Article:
Virtual and mixed reality environments gain complexity due to the inclusion of multiple users and physical objects. A core challenge for developers and researchers while analyzing sessions from such environments lies in understanding the interaction between entities. Additionally, the raw data recorded from such sessions is difficult to analyze due to the simultaneous temporal and spatial changes of multiple entities. However, similar data has already been visualized in other areas of application. We analyze which aspects of these related visualizations can be leveraged for analyzing user sessions in virtual and mixed reality environments and describe a design and application space for such visualizations. First, we examine what information is typically generated in interactive virtual and mixed reality applications and how it can be analyzed through such visualizations. Next, we study visualizations from related research fields and derive seven visualization categories. These categories act as building blocks of the design space, which can be combined into specific visualization systems. We also discuss the application space for these visualizations in debugging and evaluation scenarios. We present two application examples that showcase how one can visualize virtual and mixed reality user sessions and derive useful insights from them.
- Agarwal, Shivam; Herrmann, Christian; Wallner, Günter; Beck, Fabian: Visualizing AI Playtesting Data of 2D Side-scrolling Games. In: Proceedings of IEEE Conference on Games. 2020, p. 572-575. doi:10.1109/CoG47356.2020.9231915PDFCitationRecordingAbstractDetails
Human playtesting is a useful step in the game development process, but involves high economic costs and is time-consuming. While playtesting through artificial intelligence is gaining attention, it is challenging to analyze the collected data. We address the challenge by proposing visualizations to derive insights about level design in 2D side-scrolling games. To focus on the navigation behavior in the level design, we study the trajectories of computer agents trained using artificial intelligence. We demonstrate the effectiveness of our approach by implementing a web-based prototype and presenting the insights gained from the visualizations for the game Sonic the Hedgehog 2. We highlight lessons learned and directions to customize the approach for other analysis goals of playtesting.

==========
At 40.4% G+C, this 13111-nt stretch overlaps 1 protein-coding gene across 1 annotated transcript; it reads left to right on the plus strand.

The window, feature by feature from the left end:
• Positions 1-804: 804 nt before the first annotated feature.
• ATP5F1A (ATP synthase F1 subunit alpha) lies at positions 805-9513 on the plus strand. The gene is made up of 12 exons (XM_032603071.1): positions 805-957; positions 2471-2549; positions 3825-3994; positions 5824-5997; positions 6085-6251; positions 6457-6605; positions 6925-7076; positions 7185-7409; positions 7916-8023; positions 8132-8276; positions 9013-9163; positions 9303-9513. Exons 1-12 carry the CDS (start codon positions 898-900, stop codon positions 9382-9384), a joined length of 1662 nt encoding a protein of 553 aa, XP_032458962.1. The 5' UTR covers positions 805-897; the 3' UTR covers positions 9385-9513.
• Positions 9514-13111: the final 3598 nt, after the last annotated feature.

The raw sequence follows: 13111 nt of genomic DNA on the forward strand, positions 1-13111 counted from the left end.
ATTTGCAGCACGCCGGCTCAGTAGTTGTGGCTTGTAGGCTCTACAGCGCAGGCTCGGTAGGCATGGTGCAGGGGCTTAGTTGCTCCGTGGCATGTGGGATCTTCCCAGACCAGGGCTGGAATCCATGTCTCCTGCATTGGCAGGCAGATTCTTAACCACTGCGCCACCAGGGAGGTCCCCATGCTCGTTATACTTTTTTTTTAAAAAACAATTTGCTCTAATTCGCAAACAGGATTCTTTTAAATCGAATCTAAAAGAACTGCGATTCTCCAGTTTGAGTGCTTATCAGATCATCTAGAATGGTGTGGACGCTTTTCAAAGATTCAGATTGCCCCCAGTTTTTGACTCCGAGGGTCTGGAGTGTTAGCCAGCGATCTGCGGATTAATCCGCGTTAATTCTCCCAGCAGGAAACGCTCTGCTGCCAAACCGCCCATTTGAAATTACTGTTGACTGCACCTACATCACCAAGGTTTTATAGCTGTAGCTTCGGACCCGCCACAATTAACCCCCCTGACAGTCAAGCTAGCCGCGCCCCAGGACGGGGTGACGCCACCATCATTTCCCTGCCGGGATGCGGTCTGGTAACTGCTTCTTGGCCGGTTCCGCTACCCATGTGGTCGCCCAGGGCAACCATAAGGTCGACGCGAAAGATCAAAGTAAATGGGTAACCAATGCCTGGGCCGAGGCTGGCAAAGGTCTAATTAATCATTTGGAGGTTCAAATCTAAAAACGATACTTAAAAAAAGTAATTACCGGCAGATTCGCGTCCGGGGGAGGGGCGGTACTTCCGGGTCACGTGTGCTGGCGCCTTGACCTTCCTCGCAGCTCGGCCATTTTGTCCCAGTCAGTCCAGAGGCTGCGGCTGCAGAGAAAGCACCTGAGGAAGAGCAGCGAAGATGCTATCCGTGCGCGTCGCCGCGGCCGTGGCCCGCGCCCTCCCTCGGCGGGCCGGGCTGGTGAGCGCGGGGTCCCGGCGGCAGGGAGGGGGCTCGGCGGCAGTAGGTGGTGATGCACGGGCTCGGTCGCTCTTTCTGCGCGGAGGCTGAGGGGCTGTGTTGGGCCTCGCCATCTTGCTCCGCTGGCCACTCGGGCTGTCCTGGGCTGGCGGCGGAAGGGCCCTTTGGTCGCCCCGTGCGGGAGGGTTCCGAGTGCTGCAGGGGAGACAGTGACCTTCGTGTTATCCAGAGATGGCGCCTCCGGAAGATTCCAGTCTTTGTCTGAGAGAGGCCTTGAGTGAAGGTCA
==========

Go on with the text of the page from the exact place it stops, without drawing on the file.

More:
- Tarner, Hagen; Frick, Veit; Pinzger, Martin; Beck, Fabian: Visualizing Evolution and Performance Metrics on Method Level as Multivariate Data. In: Seminar Series on Advanced Techniques & Tools for Software Evolution. 2020. PDFCitationAbstractDetails
Visualizing the evolution of software metrics helps understanding the project progress of a software development team with respect to code quality and related characteristics. Blending this information with performance information can provide relevant insights into crucial changes in execution behavior and their respective context from code changes. We interpret this composition of evolution and performance metrics as multivariate data and map it to a fine-grained method level. This is the basis for investigating a multivariate visualization approach consisting of a visually enriched tabular representation that provides the method-level details for all the metrics across time, a projection view that shows clusters and outliers among the methods on a higher-level of abstraction, and a timeline view to find relevant temporal changes. Interactions connect the views and allow the users to explore the data step by step.
- Sancho-Chavarría, Lilliana; Beck, Fabian; Mata-Montero, Erick: An expert study on hierarchy comparison methods applied to biological taxonomies curation. In: PeerJ Computer Science (2020) No 6:e277. doi:10.7717/peerj-cs.277CitationAbstractDetails
Comparison of hierarchies aims at identifying differences and similarities between two or more hierarchical structures. In the biological taxonomy domain, comparison is indispensable for the reconciliation of alternative versions of a taxonomic classification. Biological taxonomies are knowledge structures that may include large amounts of nodes (taxa), which are typically maintained manually. We present the results of a user study with taxonomy experts that evaluates four well-known methods for the comparison of two hierarchies, namely, edge drawing, matrix representation, animation and agglomeration. Each of these methods is evaluated with respect to seven typical biological taxonomy curation tasks. To this end, we designed an interactive software environment through which expert taxonomists performed exercises representative of the considered tasks. We evaluated participants’ effectiveness and level of satisfaction from both quantitative and qualitative perspectives. Overall quantitative results evidence that participants were less effective with agglomeration whereas they were more satisfied with edge drawing. Qualitative findings reveal a greater preference among participants for the edge drawing method. In addition, from the qualitative analysis, we obtained insights that contribute to explain the differences between the methods and provide directions for future research.